At the end of a sweeping driveway – surrounded by 850-acres of majestic Perthshire countryside - you’ll find the grand dame of Scottish boltholes: Gleneagles. The hotel’s heritage (almost 100 years) harks back to the glamourous age of travel when guests would arrive at Gleneagles’ very own train station. Now, concierge will greet you at the grand revolving door, park your car and whisk your luggage to your baronial bedroom.
Play a round of golf at The King’s or Queen’s golf course, peruse the Parisian-style arcade of boutique shops or feast in the Two Michelin-starred Andrew Fairlie – one of the 10 restaurants and bars at your disposal. There’s a high-end spa, too, offering wellness treatments that are as decadent as they are effective.
Shall we spa?
The Spa at Gleneagles is sublime. Gold and bronze wet facilities are separated into journeys for men and women; explore the crystal steam room, hot sauna cabin, ice fountains and aromatic showers before re-uniting in the bubbly unisex vitality pool beneath the swan-neck jet.
Spa-goers can also nip next door (in their robes) to swim laps in the beautifully-lit adult pool; we loved bubbling away in the outdoor thermal pool.
When it’s time for your treatment, stroll to the botanical-inspired Spa Wellness Courtyard – a calming palette of sage and pastel pink with statement chandeliers; cool artwork; and an array of chaise lounges, sofas or leather stools to chill on. In the centre: an oasis of plants that weave around a pagoda and over a serene water feature.
Gleneagles is the only spa in Scotland to offer Tata Harper treatments and the first residence in the UK to use Dr Barbara Sturm’s high-tech skincare collection. The spa also has its own range of Gleneagles balms, oils and scrubs made with herbs and plants – borage, sea buckthorn, rosehip, St John’s Wort and pine – all found on the Perthshire estate.
We tried a Mud and Steam Room Ritual (45 mins, £150 for two) followed by a Be in the Moment Massage (80 mins, £205).
The mud room at Gleneagles has a steam chamber with two seats, pretty pottery dishes filled with mud mixes and plenty of towels. We were advised to use the salt scrub - made with Himalayan and Scottish sea salt – to begin with, to cleanse and exfoliate the skin; we then slathered the mud onto each other and sat in the pine-scented steam for 20 minutes.
When the rain comes down (with a sudden gush) it washes the mud off leaving soft, smooth skin. I needed to use the cold-water hose on my wrist and ankles to avoid overheating; I also used a flannel to help remove the mud. Once dry, we applied a balm to our warm skin.
Vicky, my therapist, began my massage with a Salt, Heather & Honey Foot Ritual to cleanse and massage my feet. She used this time to ask questions about my health, my body and what I wanted from the treatment (tense shoulders, to unlock my tight hands and to help me relax and feel invigorated - she might need all 80 minutes of this treatment to achieve this).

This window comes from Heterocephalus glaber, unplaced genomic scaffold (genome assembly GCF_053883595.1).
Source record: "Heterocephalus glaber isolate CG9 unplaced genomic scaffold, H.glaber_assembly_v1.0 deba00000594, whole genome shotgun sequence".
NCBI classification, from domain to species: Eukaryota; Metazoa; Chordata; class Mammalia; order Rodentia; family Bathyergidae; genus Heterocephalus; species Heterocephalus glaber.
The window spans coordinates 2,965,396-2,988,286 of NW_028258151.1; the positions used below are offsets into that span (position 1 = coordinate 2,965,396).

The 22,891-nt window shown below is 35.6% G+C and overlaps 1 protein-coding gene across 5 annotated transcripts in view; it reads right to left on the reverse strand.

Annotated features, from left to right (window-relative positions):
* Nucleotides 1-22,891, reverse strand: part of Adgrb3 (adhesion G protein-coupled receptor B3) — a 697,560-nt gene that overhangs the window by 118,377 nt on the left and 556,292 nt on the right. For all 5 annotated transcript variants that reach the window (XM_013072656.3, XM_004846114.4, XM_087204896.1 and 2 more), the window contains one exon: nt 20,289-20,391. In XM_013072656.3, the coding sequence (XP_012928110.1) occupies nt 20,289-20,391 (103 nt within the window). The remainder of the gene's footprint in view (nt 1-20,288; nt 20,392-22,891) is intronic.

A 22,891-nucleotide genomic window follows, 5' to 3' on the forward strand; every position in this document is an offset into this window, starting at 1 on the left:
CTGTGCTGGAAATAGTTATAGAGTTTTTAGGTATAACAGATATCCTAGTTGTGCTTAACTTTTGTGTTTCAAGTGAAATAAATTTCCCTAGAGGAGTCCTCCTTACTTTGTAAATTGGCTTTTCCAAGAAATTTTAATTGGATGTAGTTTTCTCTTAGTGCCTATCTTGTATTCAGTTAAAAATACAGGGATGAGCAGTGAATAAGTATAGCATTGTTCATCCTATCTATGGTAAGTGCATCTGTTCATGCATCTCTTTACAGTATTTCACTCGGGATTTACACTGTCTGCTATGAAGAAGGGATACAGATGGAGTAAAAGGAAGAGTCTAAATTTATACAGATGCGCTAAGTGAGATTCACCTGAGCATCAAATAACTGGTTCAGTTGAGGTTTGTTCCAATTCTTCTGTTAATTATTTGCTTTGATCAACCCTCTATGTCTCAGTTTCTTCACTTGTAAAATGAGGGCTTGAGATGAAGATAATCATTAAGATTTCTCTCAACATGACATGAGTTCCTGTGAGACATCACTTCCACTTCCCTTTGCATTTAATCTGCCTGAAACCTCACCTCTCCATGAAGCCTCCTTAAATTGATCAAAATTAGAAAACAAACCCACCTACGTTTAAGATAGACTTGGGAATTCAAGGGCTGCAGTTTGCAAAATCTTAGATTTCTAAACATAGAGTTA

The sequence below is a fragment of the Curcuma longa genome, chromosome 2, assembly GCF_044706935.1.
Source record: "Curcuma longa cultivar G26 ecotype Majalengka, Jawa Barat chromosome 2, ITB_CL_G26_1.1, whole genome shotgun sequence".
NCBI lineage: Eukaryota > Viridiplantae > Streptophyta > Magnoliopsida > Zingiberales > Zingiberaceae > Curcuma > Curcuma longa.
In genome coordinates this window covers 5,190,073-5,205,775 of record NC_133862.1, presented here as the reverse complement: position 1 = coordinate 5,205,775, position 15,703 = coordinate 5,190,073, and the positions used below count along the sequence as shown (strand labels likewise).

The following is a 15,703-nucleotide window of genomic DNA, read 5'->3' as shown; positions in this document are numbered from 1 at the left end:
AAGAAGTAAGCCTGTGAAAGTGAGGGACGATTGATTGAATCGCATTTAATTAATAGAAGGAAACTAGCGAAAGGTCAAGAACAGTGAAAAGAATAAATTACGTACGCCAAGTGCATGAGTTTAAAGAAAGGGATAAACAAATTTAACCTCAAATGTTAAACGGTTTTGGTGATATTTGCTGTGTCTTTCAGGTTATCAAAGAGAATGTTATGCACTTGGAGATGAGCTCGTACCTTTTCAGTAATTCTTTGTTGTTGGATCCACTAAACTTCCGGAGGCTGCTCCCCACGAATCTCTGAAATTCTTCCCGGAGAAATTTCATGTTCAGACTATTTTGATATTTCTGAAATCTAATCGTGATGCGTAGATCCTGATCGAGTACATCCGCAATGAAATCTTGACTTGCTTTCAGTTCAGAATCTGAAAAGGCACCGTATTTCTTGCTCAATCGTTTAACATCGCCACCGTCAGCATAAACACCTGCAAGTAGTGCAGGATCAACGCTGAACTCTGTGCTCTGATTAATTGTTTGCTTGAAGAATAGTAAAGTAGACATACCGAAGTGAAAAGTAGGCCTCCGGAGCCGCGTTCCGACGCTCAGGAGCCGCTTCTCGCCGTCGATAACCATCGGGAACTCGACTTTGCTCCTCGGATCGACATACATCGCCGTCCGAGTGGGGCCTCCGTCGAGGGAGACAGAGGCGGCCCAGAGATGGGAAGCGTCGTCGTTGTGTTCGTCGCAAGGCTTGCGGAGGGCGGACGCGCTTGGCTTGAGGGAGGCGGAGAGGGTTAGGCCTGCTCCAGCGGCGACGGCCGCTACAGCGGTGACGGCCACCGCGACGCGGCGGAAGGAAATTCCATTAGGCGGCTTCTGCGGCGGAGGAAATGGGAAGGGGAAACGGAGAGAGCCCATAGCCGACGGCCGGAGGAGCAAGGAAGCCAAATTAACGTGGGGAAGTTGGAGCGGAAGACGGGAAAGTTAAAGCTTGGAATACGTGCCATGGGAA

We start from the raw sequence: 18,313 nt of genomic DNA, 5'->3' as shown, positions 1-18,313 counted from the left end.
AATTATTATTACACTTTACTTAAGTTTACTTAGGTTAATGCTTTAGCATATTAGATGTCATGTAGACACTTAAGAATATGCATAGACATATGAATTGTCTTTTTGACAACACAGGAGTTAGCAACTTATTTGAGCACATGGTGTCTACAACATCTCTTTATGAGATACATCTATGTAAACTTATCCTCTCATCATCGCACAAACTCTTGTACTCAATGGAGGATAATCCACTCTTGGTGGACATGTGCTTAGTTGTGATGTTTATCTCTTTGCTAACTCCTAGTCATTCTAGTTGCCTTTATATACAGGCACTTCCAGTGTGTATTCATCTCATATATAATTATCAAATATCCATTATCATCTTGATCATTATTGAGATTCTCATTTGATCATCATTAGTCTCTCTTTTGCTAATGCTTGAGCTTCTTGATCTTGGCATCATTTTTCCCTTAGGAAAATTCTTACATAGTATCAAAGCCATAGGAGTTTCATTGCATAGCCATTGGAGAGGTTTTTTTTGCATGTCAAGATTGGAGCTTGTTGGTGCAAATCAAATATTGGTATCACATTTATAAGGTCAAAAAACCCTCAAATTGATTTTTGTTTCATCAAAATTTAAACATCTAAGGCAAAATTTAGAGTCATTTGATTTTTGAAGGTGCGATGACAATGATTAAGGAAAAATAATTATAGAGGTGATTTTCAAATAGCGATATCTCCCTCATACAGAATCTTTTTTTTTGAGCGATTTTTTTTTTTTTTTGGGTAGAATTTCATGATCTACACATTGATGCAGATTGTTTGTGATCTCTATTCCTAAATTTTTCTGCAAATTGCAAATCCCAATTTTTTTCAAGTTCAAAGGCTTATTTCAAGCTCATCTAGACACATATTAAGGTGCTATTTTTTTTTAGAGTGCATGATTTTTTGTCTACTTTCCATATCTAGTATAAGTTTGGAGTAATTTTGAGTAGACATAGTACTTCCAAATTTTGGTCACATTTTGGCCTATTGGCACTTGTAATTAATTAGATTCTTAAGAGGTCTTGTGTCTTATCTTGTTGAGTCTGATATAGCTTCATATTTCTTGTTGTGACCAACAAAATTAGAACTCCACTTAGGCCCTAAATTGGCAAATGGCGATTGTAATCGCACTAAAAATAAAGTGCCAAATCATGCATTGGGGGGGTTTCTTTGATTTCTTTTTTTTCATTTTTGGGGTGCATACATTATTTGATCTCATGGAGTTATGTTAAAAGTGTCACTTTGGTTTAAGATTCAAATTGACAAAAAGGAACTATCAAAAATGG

Vicky then offered me a scent test; I chose an uplifting oil containing rose otto, neroli and sea buckthorn.
Lying face down on the warm bed, Vicky began the massage by rocking each limb in turn, almost shaking out the stress – this allows her, she explained, to understand how someone holds their stress and which areas she needs to work on. She then used strong sweeping strokes over my back, finishing with a hot cloth.
Turning over, Vicky placed a warm cloth over my eyes and forehead and set to work on my limbs before tackling my neck and shoulders. She ended the treatment with a scalp massage so relaxing I almost fell asleep.
How did it measure up?
The steam and mud treatment left us both giggly after spending time coating each other in mud; our skin was silky smooth. The massage was very effective: my shoulders felt looser, and I was sufficiently spaced out to while away an hour away in the dimly-lit relaxation room
Spot of lunch?
Lunch is served through the double doors from the lounge in the dedicated spa café. Several small tables and chairs are quite widely spaced meaning no chance for eavesdropping.
We both started our meal with fresh crab dressed with a little crème fraiche and warm sourdough bread, which was fresh and tasty. For mains we selected chicken with broccoli; our spa partner tucked into salmon with a side of salad. The spa has a dessert of the day which, on our visit, was an autumnal pumpkin cake, which we shared.
Got all day?
Try out the main pool and the large hydro pool in the fitness area before enjoying the thermal facilities. Linger over lunch, book in for a treatment and then relax in the spa lounge with a good book.
If you are staying overnight, make sure you fit in breakfast in The Strathearn - we found it hard to leave this beautiful conservatory with its hand-painted flora and fauna